ACKIE MONITOR CARE SHEET PDF

Within the last couple of years, one species in particular has become increasingly popular-the spiny-tailed monitor Varanus acanthurus. In , Mertens placed the species in the subgenus Odatria along with most of the other small- to medium-sized Australian varanids. Two subspecies of spiny-tailed monitors may be found throughout much of the northern half of Australia, from the northern half of Western Australia, all of the Northern Territory except possibly where the closely related V. Animals from the northwest of the range are generally described as V.

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Like bearded dragons, Ackies are from the dryer regions of Australia and need similar but not the same conditions. They get a little larger well longer at least and so will need a large enclosure. They should also be quite active, making a larger enclosure essential. Due to their relatively small size for monitors and generally good temperment, Ackies make a good starter monitor but are attractive enough to appeal to more experienced keepers too.

Enclosure Akies get to around 2 feet in length males slightly larger. They are a very active lizard and like to burrow in the substrate. This, coupled to the fact that they like it very hot in the basking area degrees centigrade means that they need a large vivarium. Some people recommend larger to ensure the correct depth of substrate but by using stones to form a retaining wall you can acheive the necessary depth in a vivarium of this size. Make sure that when being assembled the edges of the vivarium are well sealed.

The idea is to have moist soil in the viv and if care is not taken to seal all the edges and joins the vivarium will not last long. Better still use glass, although these are more expensive.

Ackies will make their own burrows but then they are not accessible. Providing a hide will encourage it to stay where you can find it.

Providing plenty of hides throughout the enclosure will give the lizard a choice of where to hide when maintaing body temperature so the more the merrier.

A large water bowl is good idea. Placed correctly, overfilling the bowl can help keep the lower levels of substrate moist and the Ackie will certainly relish going in the bowl. Ours burrow under the bowl, which is at the cooler end of the viv. My preferred way to create a very hot basking area is with a combination of ceramic heat emmitter on all the time and basking lamp on during the day. In very large vivs you can use a combined heat and UV lamp. These are not dimmable but if the viv is big enough and the lamp sized correctly, as they like it so hot, you can get away with it.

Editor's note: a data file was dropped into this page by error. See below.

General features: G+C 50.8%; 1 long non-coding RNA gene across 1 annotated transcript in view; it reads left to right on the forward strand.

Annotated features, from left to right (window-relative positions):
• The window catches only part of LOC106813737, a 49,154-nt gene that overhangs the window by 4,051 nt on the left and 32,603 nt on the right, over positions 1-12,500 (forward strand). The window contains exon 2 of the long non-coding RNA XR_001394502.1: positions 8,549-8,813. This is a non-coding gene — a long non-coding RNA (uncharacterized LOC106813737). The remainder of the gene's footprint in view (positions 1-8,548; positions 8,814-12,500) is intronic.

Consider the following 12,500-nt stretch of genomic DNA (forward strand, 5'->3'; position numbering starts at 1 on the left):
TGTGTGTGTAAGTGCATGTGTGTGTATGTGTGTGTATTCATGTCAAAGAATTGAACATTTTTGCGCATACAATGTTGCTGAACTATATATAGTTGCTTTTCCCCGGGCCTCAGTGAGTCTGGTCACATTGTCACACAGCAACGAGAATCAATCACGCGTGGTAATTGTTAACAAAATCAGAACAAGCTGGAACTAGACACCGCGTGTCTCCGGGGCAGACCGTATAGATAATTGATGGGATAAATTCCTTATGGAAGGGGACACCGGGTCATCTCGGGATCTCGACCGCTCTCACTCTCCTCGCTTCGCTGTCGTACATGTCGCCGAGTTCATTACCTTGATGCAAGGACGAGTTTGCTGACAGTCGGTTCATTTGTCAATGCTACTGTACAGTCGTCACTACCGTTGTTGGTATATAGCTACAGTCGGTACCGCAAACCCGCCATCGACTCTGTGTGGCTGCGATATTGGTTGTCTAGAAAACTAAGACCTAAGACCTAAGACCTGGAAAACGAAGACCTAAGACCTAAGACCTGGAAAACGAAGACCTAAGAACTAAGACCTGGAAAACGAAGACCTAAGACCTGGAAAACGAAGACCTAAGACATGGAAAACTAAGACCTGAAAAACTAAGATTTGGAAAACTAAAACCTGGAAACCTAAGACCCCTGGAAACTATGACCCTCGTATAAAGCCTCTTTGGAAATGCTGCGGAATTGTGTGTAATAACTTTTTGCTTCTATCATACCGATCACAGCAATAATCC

You will still need another form of heat for overnight when the lamp is off. If in any doubt, go for a combinination of heat emmiter and basking lamp with a pulse proportional stat on the emmitter. This will give you control day and night. Lighting Ackies need high intensity UV. If you have a large viv. Fitting a reflector to the tube will greatly increase the amount of UV recieved by the lizard. UVB tubes stop giving out noticeable levels of UV after around 9 months the combined heat and UV lamps a little longer , so ensure you budget to replace these.

Unless you have an expensive UV monitor you will not notice the difference but your lizard will and if the tube is not replaced will eventually get metabolic bone disease and probably die a painful death. Leaving lighting on all night can stress diurnal animals and is a waste of electricity and will speed up the replacement of your UVB lamps!

Also, by having a dark rest period they tend to be more acitve during the limited around 12 hours daylight hours. Substrate Ackies like to dig. They will dig hunting for food, they will dig out burrows to rest in, they will dig to lay eggs, sometimes they will just dig! Therefor the substrate needs to be as deep as you can make it. As already alluded to, you can make a retaining wall with rocks to create an area with deeper substrate. In the wild they like to move around rocky outcrops and drop into gaps when threatened so putting in plenty of areas to climb and hide is a good idea.